About Sexual Orientation, Gender Identity and Intersex Status Discrimination
From 1 August 2013 it is unlawful to discriminate against a person on the basis of sexual orientation, gender identity and intersex status under federal law. Same-sex couples are now also protected from discrimination under the definition of ‘marital or relationship status’. The Commission will be able to accept complaints alleging discrimination on the new grounds that occurred on or after this date. The Sex Discrimination Amendment (Sexual Orientation, Gender Identity and Intersex Status) Bill Act 2013 (Cth) amended the Sex Discrimination Act 1984 (Cth) to introduce these changes. The Commission has outlined information on 'What is Changing?'.
Equality and freedom from discrimination are fundamental human rights that belong to all people, irrespective of sexual orientation, gender identity or because they are intersex.
However, lesbian, gay, bisexual, trans, gender diverse and intersex (LGBTI) people in Australia can experience discrimination, harassment and hostility in many areas of everyday life.
This can include discrimination and bullying in places of work and study, difficulties accessing appropriate health and aged care services and community attitudes that can lead to harassment and violence.
Trans, gender diverse and intersex people can also face barriers getting legal recognition of their sex in official documents and government records.
The Commission has undertaken a number of major projects to identify and build community awareness around the human rights issues faced by lesbian, gay, bisexual, trans and intersex people:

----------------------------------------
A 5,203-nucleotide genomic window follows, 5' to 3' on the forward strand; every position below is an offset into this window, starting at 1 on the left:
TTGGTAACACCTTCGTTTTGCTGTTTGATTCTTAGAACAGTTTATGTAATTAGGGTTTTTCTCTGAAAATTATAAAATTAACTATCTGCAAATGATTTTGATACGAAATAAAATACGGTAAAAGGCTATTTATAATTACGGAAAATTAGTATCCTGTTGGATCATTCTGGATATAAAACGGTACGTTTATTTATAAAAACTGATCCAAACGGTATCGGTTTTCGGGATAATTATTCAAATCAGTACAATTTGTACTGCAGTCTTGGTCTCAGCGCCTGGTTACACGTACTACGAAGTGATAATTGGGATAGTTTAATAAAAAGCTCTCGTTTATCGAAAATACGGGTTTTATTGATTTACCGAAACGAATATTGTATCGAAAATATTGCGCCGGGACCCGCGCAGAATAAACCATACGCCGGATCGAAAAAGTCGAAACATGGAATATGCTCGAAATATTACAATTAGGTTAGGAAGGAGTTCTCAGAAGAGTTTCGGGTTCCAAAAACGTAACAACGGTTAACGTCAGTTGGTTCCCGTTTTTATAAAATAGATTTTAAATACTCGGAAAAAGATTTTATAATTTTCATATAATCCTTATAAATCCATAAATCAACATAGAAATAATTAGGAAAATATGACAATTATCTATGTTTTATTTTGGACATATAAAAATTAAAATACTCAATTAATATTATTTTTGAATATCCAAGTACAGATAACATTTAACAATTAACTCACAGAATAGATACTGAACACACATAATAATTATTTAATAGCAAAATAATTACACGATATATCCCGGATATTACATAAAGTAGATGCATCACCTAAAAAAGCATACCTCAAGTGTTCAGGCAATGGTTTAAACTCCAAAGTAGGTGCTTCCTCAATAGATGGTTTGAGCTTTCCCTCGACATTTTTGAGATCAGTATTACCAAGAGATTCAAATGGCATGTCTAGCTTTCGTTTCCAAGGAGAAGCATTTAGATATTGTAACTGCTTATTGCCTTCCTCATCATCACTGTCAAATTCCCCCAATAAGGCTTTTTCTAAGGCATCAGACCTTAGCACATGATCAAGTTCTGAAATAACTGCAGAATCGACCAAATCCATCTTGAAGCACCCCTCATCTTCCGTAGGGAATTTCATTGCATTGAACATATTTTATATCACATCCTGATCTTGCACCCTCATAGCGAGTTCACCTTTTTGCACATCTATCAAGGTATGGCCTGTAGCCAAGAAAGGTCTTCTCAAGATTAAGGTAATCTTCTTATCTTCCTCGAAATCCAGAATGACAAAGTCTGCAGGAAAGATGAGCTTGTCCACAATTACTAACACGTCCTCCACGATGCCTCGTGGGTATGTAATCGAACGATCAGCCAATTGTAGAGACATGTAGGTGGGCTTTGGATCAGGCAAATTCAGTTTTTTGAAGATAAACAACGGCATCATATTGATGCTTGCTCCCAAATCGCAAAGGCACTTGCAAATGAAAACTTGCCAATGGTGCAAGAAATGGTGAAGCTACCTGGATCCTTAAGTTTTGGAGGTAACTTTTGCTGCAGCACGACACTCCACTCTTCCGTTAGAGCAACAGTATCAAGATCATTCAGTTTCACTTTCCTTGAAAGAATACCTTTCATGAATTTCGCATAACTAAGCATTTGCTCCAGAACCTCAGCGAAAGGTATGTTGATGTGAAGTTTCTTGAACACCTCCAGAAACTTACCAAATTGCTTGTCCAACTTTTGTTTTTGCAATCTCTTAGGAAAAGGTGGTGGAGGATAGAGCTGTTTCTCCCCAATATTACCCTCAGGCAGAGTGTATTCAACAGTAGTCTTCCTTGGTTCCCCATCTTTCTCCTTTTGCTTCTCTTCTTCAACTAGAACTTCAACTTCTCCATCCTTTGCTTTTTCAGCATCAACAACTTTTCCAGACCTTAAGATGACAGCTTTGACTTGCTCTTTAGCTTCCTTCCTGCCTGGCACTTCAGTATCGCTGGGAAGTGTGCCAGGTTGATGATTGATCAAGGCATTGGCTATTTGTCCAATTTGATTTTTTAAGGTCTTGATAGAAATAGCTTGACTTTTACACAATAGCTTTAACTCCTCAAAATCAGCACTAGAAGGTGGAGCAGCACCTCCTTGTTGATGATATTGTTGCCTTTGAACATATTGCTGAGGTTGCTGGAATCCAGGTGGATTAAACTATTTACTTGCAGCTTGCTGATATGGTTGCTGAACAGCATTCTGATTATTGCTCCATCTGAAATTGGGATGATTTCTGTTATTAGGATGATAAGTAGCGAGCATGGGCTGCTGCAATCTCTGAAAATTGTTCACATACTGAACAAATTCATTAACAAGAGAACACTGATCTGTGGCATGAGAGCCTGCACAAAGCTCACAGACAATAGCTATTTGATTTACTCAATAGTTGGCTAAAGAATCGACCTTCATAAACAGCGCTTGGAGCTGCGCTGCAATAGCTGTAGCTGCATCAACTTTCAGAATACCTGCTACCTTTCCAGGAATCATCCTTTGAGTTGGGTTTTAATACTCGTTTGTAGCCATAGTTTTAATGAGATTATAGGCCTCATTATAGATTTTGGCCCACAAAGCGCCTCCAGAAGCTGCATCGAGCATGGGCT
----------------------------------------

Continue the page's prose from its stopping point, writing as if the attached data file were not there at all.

- Resilient Individuals: Sexual Orientation Gender Identity & Intersex Rights Report (2015)
- Addressing sexual orientation and sex and/or gender identity discrimination (2011)
- Sex Files: The legal recognition of sex in documents and government records (2009).
- Same-Sex: Same Entitlements Inquiry (2007)
We have also advocated for stronger federal laws that protect people from discrimination on the basis of their sexual orientation, gender identity and intersex status.
The Commission recognises that terminology can have a profound impact on a person’s identity, self-worth and inherent dignity. The use of inclusive and acceptable terminology empowers individuals and enables visibility of important issues.
Find out how you can get involved in other parts of the Commission’s work and help make human rights a reality for everyone, everywhere, everyday.
You can subscribe to the Commission's mailing list to receive information about sexual orientation, gender identity and intersex human rights.